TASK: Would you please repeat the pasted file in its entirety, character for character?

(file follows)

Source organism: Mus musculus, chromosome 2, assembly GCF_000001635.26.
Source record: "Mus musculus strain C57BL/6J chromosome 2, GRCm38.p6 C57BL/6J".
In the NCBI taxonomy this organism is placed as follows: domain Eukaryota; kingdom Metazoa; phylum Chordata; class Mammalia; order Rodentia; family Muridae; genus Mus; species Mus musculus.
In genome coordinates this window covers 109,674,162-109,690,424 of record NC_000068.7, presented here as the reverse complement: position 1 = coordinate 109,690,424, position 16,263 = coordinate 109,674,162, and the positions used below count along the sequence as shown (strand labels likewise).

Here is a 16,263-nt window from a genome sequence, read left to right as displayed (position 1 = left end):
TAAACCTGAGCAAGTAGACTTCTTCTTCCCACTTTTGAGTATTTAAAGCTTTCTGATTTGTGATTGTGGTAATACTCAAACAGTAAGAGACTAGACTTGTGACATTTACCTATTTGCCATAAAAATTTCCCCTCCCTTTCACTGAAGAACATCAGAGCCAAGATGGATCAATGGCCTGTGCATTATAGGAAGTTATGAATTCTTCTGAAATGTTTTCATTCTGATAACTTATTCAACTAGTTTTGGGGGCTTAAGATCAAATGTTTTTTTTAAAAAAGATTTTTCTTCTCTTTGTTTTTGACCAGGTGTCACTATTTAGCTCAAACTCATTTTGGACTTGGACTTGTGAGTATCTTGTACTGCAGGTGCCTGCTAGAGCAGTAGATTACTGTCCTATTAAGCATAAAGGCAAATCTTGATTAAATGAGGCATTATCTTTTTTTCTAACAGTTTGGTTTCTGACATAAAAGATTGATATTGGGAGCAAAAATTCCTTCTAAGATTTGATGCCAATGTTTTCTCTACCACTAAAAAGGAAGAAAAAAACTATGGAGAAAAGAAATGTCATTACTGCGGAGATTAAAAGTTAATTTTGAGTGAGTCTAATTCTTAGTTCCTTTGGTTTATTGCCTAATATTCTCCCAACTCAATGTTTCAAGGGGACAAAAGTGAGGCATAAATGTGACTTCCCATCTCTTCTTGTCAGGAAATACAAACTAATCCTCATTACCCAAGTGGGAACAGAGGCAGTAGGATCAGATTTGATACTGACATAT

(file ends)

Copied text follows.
Source organism: Mus musculus, chromosome 2, assembly GCF_000001635.26.
Source record: "Mus musculus strain C57BL/6J chromosome 2, GRCm38.p6 C57BL/6J".
In the NCBI taxonomy this organism is placed as follows: domain Eukaryota; kingdom Metazoa; phylum Chordata; class Mammalia; order Rodentia; family Muridae; genus Mus; species Mus musculus.
In genome coordinates this window covers 109,674,162-109,690,424 of record NC_000068.7, presented here as the reverse complement: position 1 = coordinate 109,690,424, position 16,263 = coordinate 109,674,162, and the positions used below count along the sequence as shown (strand labels likewise).

Here is a 16,263-nt window from a genome sequence, read left to right as displayed (position 1 = left end):
TAAACCTGAGCAAGTAGACTTCTTCTTCCCACTTTTGAGTATTTAAAGCTTTCTGATTTGTGATTGTGGTAATACTCAAACAGTAAGAGACTAGACTTGTGACATTTACCTATTTGCCATAAAAATTTCCCCTCCCTTTCACTGAAGAACATCAGAGCCAAGATGGATCAATGGCCTGTGCATTATAGGAAGTTATGAATTCTTCTGAAATGTTTTCATTCTGATAACTTATTCAACTAGTTTTGGGGGCTTAAGATCAAATGTTTTTTTTAAAAAAGATTTTTCTTCTCTTTGTTTTTGACCAGGTGTCACTATTTAGCTCAAACTCATTTTGGACTTGGACTTGTGAGTATCTTGTACTGCAGGTGCCTGCTAGAGCAGTAGATTACTGTCCTATTAAGCATAAAGGCAAATCTTGATTAAATGAGGCATTATCTTTTTTTCTAACAGTTTGGTTTCTGACATAAAAGATTGATATTGGGAGCAAAAATTCCTTCTAAGATTTGATGCCAATGTTTTCTCTACCACTAAAAAGGAAGAAAAAAACTATGGAGAAAAGAAATGTCATTACTGCGGAGATTAAAAGTTAATTTTGAGTGAGTCTAATTCTTAGTTCCTTTGGTTTATTGCCTAATATTCTCCCAACTCAATGTTTCAAGGGGACAAAAGTGAGGCATAAATGTGACTTCCCATCTCTTCTTGTCAGGAAATACAAACTAATCCTCATTACCCAAGTGGGAACAGAGGCAGTAGGATCAGATTTGATACTGACATAT